Tuesday, June 3, 2014

Who will you choose for your teacher?

We are taught in our Jewish sources to “make for yourself a teacher, acquire for yourself a trusted friend.” As the school year winds down and so many of us are either working in educational pursuits or have children, siblings and others in our lives who are living in the educational world one way or another, let us consider this concept on Erev Shavuot, the celebration of our receiving the teachings of our Torah, and hopefully by association, providing us with an opportunity to consider who we choose as our teachers of Torah and life itself.

To do so, I will reference Eruvin 13a – 13b in the Talmud. Now many of you know the text “These and those are the words of the Living G-d, and the Halacha goes according to Hillel.” What is more important and powerful than this statement sometimes minimized to almost pithy uses is the text in which it is embedded.

The first teacher I want to reference is Rabbi Meir, thought of with great esteem and honor. What is so interesting to me is that we should remember that a most important teacher of his was Elisha ben Abuyah (referred to as “acher” and summarily dismissed in our texts often for his apostasy). We are taught that often the teachings of Elisha ben Abuyah are handed over to us through his brilliant student. So first of all, let us all pause for a moment and give thought to those teachers who have been forgotten and/or discredited for whatever reasons, legitimate or otherwise. Nonetheless, we still carry on their worthy teachings and thus a good and positive part of their legacy.

Now, back to Rabbi Meir. His brilliance is clearly stated in this text. We are informed that he studied as well under Rabbi Yishmael and Rabbi Akiva. One problematic issue is that this teacher spoke of his own brilliance, so we are told (granted in material that is considered story narrative or Aggadic). Further, we are told that Rabbi Meir originally went to learn from Rabbi Akiva but could not understand nuanced meanings of his teachings due to Rabbi Akiva’s superior gift of and capacity for logic. Therefore, Rabbi Meir went to learn the laws and practices from Rabbi Yishmael and then returned to Rabbi Akiva. So from this we learn that we have had many different types of teachers and they have all been important – both the ones who have taught us the content and those who have guided us in the application of that content. We should remember these as well as important influences and guides in our lives.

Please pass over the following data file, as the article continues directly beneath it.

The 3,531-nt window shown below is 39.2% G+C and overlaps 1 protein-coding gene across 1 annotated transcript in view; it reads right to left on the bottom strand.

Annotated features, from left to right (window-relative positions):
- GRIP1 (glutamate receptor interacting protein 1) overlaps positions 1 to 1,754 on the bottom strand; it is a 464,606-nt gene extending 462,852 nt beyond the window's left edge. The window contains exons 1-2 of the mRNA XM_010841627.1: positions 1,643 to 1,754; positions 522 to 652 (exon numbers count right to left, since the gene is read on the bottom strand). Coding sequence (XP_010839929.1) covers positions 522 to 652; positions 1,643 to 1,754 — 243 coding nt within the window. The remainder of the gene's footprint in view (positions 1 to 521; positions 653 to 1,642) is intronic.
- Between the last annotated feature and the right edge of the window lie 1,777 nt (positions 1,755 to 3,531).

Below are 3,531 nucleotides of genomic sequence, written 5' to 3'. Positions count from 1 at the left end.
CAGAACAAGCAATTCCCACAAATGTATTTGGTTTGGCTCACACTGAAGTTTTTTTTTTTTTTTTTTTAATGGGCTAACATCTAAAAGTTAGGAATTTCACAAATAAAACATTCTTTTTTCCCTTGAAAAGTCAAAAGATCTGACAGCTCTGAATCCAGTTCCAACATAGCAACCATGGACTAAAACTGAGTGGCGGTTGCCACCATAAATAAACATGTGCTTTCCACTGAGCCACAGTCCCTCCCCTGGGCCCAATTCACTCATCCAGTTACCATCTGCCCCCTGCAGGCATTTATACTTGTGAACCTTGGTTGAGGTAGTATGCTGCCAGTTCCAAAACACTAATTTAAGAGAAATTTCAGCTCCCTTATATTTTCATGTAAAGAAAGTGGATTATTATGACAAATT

Now we will turn to the teaching styles of Hillel and Shammai. The text on 13b is the one from which the quote in the beginning is cited. But let’s look at the longer text. There is a discussion about forms of impurity and the minutia that is so important in insuring that the various associated dictates are observed. As in many cases, the students of Hillel and Shammai disagreed. At this point we are told that for three years this debate went on and each said “The Halacha follows us.” A Heavenly voice comes and says, “These and those are the words of the Living G-d and the Halacha goes according to Hillel.”

So the obvious question is if both are legitimate views, so to speak, why does the Halacha favor one over the other. Here is the reason given: Because the students of Hillel were more lenient and easy on others, and they would study both their point of view and that of the students of Shammai, and not only that, but they would cite the teachings of Bet Shammai before their own.

Here we find a most important quality in teaching – willingness to listen, consider and give credence to the opinion and stance of the other. We often speak of “going to learn” in the Jewish tradition when we are the facilitators and teachers. Why do we do this? For the simple reason that the best gift I can give a learner is my own acumen as a learner. How do I model that – by listening to and learning from others.

So for those of us sitting up all night tonight for our Tikkun Leil Shavuot (Night of Learning) and for all of us involved in any type of learning, let us consider what qualities we want in our teachers and for those of us who are teachers, let us take an important lesson from Hillel. Chag Shavuot Sameach to all!

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